The influence of strain state on the nucleation and early growth of fatigue cracks was investigated. Thin-walled tubular specimens of Inconel 718 were subjected to combinations of axial and torsional loading in the low-cycle fatigue regime.
The changes in crack growth rates as a function of crack size have been examined at effective strain amplitudes of 0.01 and 0.005. The crack growth rates under pure torsion, combined loading, and axial loading were found to be similar for the same crack size. Crack growth rates were interpreted based on an elastoplastic fracture mechanics characterization. A strain intensity range parameter was defined based on the shear and normal strain calculated on the crack plane. For mixed-mode loading conditions, similar crack growth rates were observed at a given range of strain intensity.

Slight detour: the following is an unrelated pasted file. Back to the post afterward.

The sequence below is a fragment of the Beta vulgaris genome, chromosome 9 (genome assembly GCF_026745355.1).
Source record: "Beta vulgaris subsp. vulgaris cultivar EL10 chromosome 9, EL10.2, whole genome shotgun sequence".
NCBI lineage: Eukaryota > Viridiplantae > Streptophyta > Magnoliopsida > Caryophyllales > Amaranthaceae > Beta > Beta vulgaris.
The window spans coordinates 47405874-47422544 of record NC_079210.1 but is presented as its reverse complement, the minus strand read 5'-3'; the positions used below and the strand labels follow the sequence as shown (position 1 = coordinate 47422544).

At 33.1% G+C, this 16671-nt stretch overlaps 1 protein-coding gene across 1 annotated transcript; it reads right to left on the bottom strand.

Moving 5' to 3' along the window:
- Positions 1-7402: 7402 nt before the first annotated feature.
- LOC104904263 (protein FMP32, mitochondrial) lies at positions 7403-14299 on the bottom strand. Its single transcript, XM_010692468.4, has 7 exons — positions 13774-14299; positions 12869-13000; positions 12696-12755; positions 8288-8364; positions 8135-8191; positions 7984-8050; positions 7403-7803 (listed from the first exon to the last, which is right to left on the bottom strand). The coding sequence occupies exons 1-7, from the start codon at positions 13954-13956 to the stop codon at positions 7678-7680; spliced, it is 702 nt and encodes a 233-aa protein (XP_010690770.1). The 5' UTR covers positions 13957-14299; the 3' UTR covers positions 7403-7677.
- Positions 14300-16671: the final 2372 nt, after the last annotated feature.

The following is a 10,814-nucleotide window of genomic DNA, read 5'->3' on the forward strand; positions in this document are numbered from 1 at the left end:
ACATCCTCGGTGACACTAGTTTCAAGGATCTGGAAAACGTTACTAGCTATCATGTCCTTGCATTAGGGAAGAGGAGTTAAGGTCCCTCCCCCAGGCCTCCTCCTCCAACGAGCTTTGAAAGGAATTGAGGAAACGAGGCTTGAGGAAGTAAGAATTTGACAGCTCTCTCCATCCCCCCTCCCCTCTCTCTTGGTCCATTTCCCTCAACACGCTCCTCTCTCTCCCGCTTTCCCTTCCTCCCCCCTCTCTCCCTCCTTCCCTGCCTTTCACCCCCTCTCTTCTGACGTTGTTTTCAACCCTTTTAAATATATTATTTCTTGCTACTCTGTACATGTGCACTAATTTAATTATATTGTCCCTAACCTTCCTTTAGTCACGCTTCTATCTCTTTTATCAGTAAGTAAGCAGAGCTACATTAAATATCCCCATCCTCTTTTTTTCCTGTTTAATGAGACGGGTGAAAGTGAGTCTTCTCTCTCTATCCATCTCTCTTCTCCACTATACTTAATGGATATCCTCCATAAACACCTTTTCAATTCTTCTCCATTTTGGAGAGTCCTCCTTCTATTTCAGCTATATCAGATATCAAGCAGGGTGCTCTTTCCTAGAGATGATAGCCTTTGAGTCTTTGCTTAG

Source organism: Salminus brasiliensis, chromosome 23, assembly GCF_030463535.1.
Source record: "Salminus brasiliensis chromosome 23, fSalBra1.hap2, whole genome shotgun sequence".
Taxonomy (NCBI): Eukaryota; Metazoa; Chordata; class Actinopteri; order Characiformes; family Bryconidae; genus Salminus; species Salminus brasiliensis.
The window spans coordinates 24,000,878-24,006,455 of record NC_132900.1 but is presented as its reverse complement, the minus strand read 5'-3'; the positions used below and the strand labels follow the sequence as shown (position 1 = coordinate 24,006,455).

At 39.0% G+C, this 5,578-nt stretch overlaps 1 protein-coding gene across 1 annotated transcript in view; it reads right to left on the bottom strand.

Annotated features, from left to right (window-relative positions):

Extensive crack surface rubbing has been observed due to facets formed along the crack. Results indicate that relative changes in the ratio of Mode II/Mode I strain intensity components did not alter the crack growth rates notably at an effective strain amplitude of 0.005. However, at higher strain levels a relative decrease in Mode II/Mode I ratio promoted higher crack growth rates. If the magnitude of Mode I component of loading is high enough to result in crack opening beyond the size of the facets, then Mode II and Mode III components may be fully effective in propagating the crack.